When Japanese startup Leomo announced its debut product, the Type-R tracking system for cyclists, it made a huge deal about how motion analysis can be used to break down your bodies' inefficiencies.
But back in 2012, Leomo just wanted to make a web sports service. CEO Kaji Kunihiko had met co-founder and CFO Taizo Son in university, and they were both big fans of sports, but they quickly learned that people didn't want to do sports with PCs and smartphones. So they decided to change course to a device.
"We started the project to develop a smartwatch," Kunihiko tells us. "But we'd focus on sports." They roped in designer of the Casio G-Shock to design the device, but then Apple came along. While they still believed they could sell the device on the strength of having the designer of the G-Shock involved, that changed.
"One day Taizo asked me 'Would you buy the [Apple Watch?]'. I said 'No, because I don't need Apple Watch'. So he asked me what kind of function would we need for our smart sport watch? I think about it for a week and my conclusion was I need a device that can improve my performance."
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Leomo's big idea is that athletic endeavors look easy, but actually moving your body to match up with what you think you're doing is the difficult part. Kunihiko points to golf as a good example.
"Just put the ball on the ground and hit it with a stick," he says. "It's always easy to imagine how to hit the ball, but everyone feels it's so difficult. It's because you can't move your body the way you imagine."
Shrinking the gap comes down to recognizing your flaws. "To move your body as you imagine, you must recognize how your body moves. You must recognize the difference between the image and your exact movement."
The numbers game
Kunihiko explains that coaching to improve the motion of athletes is more difficult than it seems. He uses the example of having someone ask you to raise your hand. You can raise it straight up, or you can do a more sweeping outside raise. It's easy to communicate raising your arm, but how do you raise it?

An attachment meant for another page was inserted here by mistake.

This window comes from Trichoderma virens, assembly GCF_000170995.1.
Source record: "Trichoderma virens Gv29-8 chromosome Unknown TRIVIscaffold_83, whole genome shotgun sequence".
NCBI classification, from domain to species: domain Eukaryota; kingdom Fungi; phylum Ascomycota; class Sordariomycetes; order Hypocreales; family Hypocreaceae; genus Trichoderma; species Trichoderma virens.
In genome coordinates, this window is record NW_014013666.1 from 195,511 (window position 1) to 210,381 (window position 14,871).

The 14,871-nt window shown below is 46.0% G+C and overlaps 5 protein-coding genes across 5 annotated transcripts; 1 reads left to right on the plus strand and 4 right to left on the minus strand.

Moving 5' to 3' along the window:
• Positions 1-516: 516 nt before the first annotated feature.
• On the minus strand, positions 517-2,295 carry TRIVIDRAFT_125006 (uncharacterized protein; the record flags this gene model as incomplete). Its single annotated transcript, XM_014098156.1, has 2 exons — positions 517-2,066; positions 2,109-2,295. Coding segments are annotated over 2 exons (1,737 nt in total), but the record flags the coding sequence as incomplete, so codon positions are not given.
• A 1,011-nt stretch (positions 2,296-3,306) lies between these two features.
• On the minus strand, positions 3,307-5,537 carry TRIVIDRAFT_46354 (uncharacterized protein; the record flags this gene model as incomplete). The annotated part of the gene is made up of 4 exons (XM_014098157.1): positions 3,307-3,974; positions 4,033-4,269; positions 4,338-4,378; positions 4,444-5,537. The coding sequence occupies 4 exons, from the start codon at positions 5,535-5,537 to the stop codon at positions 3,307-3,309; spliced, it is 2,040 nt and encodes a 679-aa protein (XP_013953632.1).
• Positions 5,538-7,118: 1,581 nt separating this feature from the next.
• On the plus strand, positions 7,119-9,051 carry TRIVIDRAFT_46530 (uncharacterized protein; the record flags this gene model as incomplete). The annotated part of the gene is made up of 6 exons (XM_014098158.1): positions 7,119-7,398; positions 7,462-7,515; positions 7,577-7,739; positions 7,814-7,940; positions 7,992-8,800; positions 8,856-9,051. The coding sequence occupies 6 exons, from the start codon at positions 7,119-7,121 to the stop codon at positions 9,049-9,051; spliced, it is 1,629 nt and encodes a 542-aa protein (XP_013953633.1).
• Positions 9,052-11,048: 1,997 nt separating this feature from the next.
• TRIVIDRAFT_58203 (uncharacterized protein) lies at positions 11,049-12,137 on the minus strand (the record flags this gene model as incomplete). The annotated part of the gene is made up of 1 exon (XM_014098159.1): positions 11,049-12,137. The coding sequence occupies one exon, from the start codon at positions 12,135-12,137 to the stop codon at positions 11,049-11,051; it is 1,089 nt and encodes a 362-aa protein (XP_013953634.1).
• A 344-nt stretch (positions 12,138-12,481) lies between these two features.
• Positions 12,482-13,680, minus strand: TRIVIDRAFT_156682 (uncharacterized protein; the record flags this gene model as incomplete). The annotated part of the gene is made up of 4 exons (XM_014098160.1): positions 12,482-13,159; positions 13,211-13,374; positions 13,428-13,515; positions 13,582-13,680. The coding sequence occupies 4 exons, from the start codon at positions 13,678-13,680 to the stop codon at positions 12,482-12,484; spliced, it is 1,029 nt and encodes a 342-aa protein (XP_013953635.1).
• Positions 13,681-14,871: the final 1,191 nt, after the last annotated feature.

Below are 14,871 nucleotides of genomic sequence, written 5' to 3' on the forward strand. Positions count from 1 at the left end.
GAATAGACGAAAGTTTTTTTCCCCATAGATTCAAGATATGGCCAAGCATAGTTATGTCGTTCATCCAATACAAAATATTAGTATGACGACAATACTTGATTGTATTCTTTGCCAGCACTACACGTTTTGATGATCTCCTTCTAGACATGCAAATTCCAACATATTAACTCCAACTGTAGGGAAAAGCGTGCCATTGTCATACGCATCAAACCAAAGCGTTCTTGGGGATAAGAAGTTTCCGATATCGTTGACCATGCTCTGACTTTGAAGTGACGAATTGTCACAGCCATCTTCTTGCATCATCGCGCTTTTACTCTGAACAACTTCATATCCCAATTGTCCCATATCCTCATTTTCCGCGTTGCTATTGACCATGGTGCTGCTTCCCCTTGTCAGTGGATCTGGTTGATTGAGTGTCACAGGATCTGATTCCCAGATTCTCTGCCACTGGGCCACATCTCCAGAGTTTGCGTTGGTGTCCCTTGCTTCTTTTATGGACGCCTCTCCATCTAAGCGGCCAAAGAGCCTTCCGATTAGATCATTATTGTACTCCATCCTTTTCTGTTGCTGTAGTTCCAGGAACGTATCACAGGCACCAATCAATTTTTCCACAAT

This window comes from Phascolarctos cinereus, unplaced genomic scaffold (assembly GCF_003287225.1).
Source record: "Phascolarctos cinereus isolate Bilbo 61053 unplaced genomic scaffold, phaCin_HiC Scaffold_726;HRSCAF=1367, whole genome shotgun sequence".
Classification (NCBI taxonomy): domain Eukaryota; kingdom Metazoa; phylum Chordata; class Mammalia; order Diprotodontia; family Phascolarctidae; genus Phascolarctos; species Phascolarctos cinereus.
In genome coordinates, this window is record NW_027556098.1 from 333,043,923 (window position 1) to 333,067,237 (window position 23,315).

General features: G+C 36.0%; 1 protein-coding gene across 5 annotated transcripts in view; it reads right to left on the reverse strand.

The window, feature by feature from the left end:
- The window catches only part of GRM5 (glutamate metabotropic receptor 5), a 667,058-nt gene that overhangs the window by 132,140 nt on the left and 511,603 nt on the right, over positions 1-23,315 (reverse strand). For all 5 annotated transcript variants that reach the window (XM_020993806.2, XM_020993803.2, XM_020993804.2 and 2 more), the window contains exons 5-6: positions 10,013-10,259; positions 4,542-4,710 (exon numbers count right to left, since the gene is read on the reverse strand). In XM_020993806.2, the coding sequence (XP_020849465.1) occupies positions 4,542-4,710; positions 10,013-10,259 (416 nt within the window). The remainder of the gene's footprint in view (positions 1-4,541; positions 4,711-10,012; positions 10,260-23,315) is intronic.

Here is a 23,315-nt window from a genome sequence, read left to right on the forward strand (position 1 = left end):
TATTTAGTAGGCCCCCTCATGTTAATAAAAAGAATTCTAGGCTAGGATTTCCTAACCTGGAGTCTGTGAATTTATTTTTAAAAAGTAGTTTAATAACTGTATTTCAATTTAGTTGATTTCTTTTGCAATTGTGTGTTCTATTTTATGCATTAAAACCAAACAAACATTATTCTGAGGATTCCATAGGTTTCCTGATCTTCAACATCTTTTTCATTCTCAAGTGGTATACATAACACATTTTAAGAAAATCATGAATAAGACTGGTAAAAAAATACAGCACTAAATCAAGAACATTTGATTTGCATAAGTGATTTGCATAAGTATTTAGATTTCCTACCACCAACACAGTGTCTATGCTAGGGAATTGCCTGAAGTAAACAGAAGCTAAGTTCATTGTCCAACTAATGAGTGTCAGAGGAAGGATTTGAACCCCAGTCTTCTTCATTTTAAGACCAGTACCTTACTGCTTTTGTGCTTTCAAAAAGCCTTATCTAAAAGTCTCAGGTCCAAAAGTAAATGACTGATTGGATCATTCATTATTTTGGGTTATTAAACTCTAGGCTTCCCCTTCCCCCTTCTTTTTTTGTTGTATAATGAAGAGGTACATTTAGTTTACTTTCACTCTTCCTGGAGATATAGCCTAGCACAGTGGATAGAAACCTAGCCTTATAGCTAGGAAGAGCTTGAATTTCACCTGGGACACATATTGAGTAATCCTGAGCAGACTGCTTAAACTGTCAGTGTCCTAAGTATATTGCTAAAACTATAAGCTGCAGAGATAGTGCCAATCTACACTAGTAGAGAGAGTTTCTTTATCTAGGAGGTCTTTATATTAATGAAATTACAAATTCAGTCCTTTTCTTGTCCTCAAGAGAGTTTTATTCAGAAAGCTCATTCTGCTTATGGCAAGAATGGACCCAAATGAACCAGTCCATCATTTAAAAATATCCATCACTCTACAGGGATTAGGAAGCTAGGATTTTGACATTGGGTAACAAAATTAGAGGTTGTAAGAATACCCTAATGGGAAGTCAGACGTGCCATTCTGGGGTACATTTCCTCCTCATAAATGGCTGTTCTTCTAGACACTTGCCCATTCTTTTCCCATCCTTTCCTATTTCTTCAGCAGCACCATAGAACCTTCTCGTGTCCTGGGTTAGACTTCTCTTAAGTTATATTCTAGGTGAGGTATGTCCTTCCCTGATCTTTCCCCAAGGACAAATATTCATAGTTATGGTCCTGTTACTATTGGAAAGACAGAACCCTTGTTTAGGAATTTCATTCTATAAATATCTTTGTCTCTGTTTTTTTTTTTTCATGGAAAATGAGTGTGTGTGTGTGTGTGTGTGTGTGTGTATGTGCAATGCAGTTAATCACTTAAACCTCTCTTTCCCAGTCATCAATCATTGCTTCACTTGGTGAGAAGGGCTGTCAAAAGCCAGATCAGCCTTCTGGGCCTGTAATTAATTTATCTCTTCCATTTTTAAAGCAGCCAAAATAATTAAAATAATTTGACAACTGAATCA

To solve that problem, Leomo decided to turn to numerical values. It also decided to replicate motion capture technology. While motion capture technology is accurate, it's also too expensive for regular athletes and coaches. Plus, you need some sort of lab or studio. Instead, Leomo's system is able to bring motion capture ideas to real world scenarios.
The problem with video is that it's sometimes hard to find what you're looking for
Currently, many coaches like to use video to analyze movements. The problem with video, however, is that sometimes it's too hard to find what you're looking for. If there's a group of cyclists on a road, it's hard to check the fine movements of one of them while everyone is vying for pole position.
The company wants the Type-R system to be in the hands of people who understand it best right now, people who would refer other knowledgeable athletes and coaches to it. Coaches can already recognize bad movement, Kunihiko tells us, therefore they can use the data to get a more detailed look at how movement helps or harms performance. They also usually understand how bodies move far better than athletes, and can better understand what the company is trying to do.
That's why Leomo has opted to run an open beta period with a weird pricing strategy. The first 100 units are $399, and can only be purchased via customer referral. Every couple of months the Type-R raises by $100 until it's available for the general public between $700 and $800.
And finally, there's actually knowing how to use the data to improve. Leomo showed us a clip of the Japanese National Olympic Team using a future sensor focused on the pelvis for training. There were three heats. The first heat was Ok, the second heat was the best and the third heat was the worst, a 20% drop from the second heat in performance.
The coach understood that the second heat was the best, while the athlete felt like the third heat went the best. However, the coach used Leomo's system to present the data on how that performance dipped so much.